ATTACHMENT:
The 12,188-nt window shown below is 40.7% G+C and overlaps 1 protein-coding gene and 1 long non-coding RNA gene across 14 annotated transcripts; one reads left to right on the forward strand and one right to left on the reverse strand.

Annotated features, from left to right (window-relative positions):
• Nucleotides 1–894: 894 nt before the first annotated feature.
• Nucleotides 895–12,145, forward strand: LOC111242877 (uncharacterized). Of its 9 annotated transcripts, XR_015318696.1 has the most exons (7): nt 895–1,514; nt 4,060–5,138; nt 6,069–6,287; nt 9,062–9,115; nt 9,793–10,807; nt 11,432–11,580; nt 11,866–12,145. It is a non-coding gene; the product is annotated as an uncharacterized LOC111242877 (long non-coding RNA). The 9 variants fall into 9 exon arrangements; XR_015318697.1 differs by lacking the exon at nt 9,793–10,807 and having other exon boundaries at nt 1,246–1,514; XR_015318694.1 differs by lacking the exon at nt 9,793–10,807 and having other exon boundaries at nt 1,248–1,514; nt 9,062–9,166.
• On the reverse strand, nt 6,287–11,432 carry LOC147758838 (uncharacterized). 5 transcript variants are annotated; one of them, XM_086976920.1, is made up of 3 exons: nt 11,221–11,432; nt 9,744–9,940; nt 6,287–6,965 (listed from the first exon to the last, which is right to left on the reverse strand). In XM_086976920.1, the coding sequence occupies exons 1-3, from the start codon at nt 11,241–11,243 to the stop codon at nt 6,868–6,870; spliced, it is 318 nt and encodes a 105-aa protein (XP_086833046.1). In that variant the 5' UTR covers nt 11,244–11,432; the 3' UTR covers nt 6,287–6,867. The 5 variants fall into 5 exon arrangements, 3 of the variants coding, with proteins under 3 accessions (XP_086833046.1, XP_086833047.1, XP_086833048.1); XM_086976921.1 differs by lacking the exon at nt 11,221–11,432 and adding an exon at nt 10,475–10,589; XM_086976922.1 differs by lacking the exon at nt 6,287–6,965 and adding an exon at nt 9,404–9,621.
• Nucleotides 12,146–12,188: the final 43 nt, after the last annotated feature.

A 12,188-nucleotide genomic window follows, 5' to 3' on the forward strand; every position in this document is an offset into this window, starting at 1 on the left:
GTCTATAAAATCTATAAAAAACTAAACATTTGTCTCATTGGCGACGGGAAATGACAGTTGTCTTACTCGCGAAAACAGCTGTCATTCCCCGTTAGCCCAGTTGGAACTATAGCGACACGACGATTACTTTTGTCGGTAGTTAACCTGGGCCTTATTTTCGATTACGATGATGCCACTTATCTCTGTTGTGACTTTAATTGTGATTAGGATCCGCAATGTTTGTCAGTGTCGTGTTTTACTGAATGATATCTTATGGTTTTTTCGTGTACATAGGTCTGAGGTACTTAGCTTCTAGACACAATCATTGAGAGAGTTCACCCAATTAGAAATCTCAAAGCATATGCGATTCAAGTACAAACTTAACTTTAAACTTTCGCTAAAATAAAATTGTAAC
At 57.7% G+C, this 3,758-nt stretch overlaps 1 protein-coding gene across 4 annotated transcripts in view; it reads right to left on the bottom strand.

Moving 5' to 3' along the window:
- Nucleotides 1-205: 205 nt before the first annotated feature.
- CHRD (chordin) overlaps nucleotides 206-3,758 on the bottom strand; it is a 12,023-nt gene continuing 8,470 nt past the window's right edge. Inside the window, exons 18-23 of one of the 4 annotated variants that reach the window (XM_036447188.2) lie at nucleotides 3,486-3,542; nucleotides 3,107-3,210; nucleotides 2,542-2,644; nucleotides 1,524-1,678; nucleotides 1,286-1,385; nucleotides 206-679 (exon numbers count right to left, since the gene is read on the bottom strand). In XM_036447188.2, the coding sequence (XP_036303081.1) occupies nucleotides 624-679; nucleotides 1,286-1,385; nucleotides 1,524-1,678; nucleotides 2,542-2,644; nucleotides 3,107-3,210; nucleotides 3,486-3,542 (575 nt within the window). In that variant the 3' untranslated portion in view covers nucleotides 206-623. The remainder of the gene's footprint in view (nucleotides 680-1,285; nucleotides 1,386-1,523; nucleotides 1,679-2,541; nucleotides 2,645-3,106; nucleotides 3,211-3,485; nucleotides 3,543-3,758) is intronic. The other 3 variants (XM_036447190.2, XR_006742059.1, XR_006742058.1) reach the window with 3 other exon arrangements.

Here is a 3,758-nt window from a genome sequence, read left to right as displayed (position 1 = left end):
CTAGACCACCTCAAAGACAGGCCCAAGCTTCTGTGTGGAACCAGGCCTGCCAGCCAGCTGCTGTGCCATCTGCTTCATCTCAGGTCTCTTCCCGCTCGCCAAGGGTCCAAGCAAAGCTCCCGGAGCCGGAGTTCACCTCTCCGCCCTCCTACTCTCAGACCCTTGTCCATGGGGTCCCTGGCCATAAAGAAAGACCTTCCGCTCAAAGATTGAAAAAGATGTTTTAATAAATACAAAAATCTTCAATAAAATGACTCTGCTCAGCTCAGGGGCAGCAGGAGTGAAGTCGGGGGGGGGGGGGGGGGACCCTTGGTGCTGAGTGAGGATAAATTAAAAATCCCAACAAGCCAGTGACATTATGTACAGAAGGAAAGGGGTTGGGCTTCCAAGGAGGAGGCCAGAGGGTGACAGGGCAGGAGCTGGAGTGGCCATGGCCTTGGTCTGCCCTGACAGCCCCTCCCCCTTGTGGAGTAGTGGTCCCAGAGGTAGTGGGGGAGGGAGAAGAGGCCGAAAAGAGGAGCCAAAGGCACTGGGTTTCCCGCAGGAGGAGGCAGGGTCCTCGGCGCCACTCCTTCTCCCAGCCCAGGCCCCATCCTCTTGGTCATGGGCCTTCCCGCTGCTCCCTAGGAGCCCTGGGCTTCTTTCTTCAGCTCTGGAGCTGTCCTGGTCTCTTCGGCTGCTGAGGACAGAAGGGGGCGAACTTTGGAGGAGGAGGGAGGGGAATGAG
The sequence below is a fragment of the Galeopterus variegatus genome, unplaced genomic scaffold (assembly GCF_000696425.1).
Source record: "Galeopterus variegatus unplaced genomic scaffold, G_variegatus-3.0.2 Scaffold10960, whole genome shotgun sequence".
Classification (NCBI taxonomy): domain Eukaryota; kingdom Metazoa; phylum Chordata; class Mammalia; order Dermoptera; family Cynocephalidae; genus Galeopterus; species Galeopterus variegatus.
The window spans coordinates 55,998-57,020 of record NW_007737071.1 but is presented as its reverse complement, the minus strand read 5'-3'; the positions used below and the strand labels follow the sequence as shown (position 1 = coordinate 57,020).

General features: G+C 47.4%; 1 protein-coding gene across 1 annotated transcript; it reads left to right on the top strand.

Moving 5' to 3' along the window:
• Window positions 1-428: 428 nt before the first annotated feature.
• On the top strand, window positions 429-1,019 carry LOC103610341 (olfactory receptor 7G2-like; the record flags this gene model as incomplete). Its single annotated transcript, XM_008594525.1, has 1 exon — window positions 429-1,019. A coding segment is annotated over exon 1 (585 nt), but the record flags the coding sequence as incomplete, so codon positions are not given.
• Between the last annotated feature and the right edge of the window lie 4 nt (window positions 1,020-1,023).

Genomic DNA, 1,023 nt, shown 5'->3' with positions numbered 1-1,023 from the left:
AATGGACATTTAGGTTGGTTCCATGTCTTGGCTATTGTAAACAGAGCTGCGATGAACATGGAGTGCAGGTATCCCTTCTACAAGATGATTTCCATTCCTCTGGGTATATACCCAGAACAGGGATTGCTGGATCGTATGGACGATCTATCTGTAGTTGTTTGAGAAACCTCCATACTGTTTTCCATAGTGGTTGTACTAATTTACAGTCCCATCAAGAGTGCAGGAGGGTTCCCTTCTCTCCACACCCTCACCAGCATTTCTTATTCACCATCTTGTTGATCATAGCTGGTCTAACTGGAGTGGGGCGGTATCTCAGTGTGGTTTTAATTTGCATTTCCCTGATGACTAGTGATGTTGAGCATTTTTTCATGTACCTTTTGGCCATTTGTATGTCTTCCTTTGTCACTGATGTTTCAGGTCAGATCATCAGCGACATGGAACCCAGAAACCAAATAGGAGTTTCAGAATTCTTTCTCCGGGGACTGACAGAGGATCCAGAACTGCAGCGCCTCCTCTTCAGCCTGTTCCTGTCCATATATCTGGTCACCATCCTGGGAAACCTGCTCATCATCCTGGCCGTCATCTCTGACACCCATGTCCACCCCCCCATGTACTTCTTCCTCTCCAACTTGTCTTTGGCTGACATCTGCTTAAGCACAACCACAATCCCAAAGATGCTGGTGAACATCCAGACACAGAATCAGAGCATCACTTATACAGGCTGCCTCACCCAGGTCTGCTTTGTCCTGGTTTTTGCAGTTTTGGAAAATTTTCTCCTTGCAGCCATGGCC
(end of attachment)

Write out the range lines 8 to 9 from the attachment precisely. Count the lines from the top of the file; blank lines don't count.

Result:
GTCTATAAAATCTATAAAAAACTAAACATTTGTCTCATTGGCGACGGGAAATGACAGTTGTCTTACTCGCGAAAACAGCTGTCATTCCCCGTTAGCCCAGTTGGAACTATAGCGACACGACGATTACTTTTGTCGGTAGTTAACCTGGGCCTTATTTTCGATTACGATGATGCCACTTATCTCTGTTGTGACTTTAATTGTGATTAGGATCCGCAATGTTTGTCAGTGTCGTGTTTTACTGAATGATATCTTATGGTTTTTTCGTGTACATAGGTCTGAGGTACTTAGCTTCTAGACACAATCATTGAGAGAGTTCACCCAATTAGAAATCTCAAAGCATATGCGATTCAAGTACAAACTTAACTTTAAACTTTCGCTAAAATAAAATTGTAAC
At 57.7% G+C, this 3,758-nt stretch overlaps 1 protein-coding gene across 4 annotated transcripts in view; it reads right to left on the bottom strand.